By Tom Wavre
Too often stigma tells us to feel ashamed of having a mental illness. When going through a period of depression, or anxiety stigma would have you believe that you must be weak. A failure. Unable to handle what is thrown at you whilst others can. There is stigma attached to taking medication, seeing a therapist, being ‘too’ open about your feelings or from just suffering from it in the first place.
Living with a mental illness is hard enough as it is without all the extra baggage that stigma would heap on top of you. It is vital to be able to realise when stigma is lying to you – be that from other people or your own mind. If you believe the lies you may start to feel ashamed of yourself for a multitude of reasons. With all you’re battling, that is the last thing you need.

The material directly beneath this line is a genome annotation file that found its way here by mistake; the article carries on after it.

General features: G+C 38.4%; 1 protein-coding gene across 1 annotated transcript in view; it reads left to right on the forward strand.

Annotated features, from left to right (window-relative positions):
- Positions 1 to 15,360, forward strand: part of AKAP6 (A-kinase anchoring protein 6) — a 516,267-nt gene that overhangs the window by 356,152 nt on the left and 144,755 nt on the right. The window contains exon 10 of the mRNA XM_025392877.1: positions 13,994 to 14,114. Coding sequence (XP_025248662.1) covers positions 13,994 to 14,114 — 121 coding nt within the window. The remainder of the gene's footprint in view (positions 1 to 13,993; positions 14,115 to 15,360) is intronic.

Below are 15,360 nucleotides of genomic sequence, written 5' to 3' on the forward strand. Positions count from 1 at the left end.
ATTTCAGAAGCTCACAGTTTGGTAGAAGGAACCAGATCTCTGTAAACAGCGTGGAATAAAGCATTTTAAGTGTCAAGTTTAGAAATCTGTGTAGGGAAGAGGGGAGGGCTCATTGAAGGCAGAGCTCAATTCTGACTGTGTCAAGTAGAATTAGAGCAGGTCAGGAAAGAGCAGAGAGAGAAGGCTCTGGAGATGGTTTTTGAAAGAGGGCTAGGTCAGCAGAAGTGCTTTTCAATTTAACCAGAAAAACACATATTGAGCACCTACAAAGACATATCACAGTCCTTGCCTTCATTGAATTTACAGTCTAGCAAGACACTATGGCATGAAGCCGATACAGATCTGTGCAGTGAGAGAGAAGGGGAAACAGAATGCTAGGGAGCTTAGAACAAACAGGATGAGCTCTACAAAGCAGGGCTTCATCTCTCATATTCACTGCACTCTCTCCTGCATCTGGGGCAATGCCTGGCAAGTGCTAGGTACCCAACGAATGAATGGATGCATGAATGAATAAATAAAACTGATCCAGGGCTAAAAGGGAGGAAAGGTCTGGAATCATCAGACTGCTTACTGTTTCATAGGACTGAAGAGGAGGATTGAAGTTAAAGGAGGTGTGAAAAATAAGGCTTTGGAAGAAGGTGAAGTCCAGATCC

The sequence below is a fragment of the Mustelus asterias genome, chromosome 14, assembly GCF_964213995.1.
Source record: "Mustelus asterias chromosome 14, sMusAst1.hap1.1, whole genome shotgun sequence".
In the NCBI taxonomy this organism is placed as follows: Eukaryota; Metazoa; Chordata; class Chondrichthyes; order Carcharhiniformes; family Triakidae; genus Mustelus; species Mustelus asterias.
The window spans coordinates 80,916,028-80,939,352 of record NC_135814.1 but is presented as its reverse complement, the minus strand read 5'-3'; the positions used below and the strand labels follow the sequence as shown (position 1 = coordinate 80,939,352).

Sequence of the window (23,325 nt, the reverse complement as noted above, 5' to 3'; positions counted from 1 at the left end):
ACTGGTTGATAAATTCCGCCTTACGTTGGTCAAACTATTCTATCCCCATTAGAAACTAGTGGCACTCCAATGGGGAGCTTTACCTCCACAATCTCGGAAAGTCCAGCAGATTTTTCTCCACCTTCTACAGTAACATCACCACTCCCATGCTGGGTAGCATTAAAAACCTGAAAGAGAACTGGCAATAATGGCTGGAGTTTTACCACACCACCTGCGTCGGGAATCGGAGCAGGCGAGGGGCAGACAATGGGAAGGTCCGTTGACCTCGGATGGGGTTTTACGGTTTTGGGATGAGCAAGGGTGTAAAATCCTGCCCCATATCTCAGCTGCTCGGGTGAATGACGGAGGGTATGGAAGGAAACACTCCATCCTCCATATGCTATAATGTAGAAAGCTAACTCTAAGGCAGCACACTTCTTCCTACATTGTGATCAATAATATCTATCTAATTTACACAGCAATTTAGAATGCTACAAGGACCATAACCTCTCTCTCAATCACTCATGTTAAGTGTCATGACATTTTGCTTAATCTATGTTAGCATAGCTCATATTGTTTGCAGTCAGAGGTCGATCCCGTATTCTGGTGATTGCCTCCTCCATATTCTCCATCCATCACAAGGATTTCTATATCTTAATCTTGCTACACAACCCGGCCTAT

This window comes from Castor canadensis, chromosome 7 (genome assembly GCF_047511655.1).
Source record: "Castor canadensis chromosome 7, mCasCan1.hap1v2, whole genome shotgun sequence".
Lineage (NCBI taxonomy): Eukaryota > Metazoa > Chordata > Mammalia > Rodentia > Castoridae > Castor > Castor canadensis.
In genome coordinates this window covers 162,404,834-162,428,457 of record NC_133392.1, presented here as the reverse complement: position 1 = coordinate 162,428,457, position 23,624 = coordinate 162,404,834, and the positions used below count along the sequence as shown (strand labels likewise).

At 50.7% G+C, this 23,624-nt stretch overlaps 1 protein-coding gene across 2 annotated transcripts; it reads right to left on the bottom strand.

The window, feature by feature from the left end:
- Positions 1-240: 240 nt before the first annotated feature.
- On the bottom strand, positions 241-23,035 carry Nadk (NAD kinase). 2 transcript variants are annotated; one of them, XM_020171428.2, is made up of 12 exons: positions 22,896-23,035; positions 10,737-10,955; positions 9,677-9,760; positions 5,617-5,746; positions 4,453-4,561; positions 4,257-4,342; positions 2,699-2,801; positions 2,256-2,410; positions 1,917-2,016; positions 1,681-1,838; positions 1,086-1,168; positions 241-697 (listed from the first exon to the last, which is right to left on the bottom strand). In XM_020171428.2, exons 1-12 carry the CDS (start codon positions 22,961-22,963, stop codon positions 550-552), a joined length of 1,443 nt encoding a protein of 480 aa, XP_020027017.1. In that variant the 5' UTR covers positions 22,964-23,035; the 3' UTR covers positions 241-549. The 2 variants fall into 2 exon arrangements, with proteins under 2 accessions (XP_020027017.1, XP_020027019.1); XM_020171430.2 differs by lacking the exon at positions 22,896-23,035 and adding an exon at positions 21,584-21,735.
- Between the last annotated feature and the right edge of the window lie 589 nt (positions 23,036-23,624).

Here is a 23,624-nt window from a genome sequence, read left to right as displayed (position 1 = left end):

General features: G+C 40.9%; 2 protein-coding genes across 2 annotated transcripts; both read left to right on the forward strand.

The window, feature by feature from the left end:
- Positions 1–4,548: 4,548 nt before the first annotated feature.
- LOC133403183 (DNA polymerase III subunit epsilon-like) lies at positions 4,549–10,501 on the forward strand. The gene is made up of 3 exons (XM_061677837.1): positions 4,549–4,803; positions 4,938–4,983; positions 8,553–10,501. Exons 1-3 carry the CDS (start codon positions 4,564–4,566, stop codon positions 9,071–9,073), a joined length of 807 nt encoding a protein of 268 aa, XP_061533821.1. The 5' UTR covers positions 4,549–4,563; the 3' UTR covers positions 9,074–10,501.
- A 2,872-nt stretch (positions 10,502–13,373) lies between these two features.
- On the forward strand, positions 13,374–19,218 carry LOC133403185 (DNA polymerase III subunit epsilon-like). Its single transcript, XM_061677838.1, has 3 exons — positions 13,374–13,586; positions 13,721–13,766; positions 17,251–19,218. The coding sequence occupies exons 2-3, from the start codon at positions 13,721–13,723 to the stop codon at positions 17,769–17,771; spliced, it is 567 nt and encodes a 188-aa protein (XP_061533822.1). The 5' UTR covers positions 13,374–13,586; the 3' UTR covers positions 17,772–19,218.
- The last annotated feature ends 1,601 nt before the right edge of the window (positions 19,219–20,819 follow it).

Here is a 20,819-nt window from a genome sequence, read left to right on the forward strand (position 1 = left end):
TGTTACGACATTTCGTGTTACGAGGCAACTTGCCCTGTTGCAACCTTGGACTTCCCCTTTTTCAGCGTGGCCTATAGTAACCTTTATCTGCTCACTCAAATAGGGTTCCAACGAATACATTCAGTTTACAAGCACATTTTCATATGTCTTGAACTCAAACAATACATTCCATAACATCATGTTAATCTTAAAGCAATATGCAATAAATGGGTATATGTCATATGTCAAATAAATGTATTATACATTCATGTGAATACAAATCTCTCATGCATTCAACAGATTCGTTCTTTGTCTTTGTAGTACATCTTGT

7 reasons I refuse to let stigma make me feel ashamed
1. We have immense inner strength
Perhaps the biggest lie that stigma told me was that I was weak for having depression. But I have learnt over the last few years that I am strong. And the reasons that I am strong are the same reasons I can use to know that you too are strong. Getting up in the morning, showering, going to work, eating healthily, doing my job etc – all of these are near impossible tasks when suffering from depression. Some days I manage them all, some days I don’t. But even when my to-do list doesn’t really get touched I know that just making it through the day has taken more strength and resilience than I ever need when I am ‘mentally healthy’.
2. We are persistent